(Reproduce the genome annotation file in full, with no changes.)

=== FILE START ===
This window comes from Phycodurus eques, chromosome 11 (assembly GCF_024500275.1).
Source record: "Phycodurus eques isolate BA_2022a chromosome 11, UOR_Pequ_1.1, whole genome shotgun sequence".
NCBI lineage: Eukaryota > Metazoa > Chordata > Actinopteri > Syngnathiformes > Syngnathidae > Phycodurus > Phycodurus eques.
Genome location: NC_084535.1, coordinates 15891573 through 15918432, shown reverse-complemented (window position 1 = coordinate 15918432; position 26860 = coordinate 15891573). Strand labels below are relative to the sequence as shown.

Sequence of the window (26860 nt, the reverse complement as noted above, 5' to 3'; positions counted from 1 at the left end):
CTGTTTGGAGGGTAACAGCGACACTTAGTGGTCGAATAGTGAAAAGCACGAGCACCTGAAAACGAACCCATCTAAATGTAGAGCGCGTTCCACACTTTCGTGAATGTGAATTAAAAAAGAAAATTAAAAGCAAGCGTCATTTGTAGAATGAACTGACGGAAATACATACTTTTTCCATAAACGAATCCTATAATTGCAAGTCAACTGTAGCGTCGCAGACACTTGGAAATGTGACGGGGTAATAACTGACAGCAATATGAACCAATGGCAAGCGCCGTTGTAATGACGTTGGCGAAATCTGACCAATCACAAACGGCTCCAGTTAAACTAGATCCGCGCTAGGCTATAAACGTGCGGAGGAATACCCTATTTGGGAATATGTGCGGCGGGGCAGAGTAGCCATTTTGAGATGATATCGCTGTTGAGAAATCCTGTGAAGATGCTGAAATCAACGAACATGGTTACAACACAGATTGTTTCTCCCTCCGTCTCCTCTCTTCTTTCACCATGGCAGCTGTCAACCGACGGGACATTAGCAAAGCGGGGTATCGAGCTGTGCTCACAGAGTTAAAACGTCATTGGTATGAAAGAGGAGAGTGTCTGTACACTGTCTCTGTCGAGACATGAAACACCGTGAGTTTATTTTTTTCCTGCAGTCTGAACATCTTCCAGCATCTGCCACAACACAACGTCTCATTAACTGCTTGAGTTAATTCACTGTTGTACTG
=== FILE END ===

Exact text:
This window comes from Phycodurus eques, chromosome 11 (assembly GCF_024500275.1).
Source record: "Phycodurus eques isolate BA_2022a chromosome 11, UOR_Pequ_1.1, whole genome shotgun sequence".
NCBI lineage: Eukaryota > Metazoa > Chordata > Actinopteri > Syngnathiformes > Syngnathidae > Phycodurus > Phycodurus eques.
Genome location: NC_084535.1, coordinates 15891573 through 15918432, shown reverse-complemented (window position 1 = coordinate 15918432; position 26860 = coordinate 15891573). Strand labels below are relative to the sequence as shown.

Sequence of the window (26860 nt, the reverse complement as noted above, 5' to 3'; positions counted from 1 at the left end):
CTGTTTGGAGGGTAACAGCGACACTTAGTGGTCGAATAGTGAAAAGCACGAGCACCTGAAAACGAACCCATCTAAATGTAGAGCGCGTTCCACACTTTCGTGAATGTGAATTAAAAAAGAAAATTAAAAGCAAGCGTCATTTGTAGAATGAACTGACGGAAATACATACTTTTTCCATAAACGAATCCTATAATTGCAAGTCAACTGTAGCGTCGCAGACACTTGGAAATGTGACGGGGTAATAACTGACAGCAATATGAACCAATGGCAAGCGCCGTTGTAATGACGTTGGCGAAATCTGACCAATCACAAACGGCTCCAGTTAAACTAGATCCGCGCTAGGCTATAAACGTGCGGAGGAATACCCTATTTGGGAATATGTGCGGCGGGGCAGAGTAGCCATTTTGAGATGATATCGCTGTTGAGAAATCCTGTGAAGATGCTGAAATCAACGAACATGGTTACAACACAGATTGTTTCTCCCTCCGTCTCCTCTCTTCTTTCACCATGGCAGCTGTCAACCGACGGGACATTAGCAAAGCGGGGTATCGAGCTGTGCTCACAGAGTTAAAACGTCATTGGTATGAAAGAGGAGAGTGTCTGTACACTGTCTCTGTCGAGACATGAAACACCGTGAGTTTATTTTTTTCCTGCAGTCTGAACATCTTCCAGCATCTGCCACAACACAACGTCTCATTAACTGCTTGAGTTAATTCACTGTTGTACTG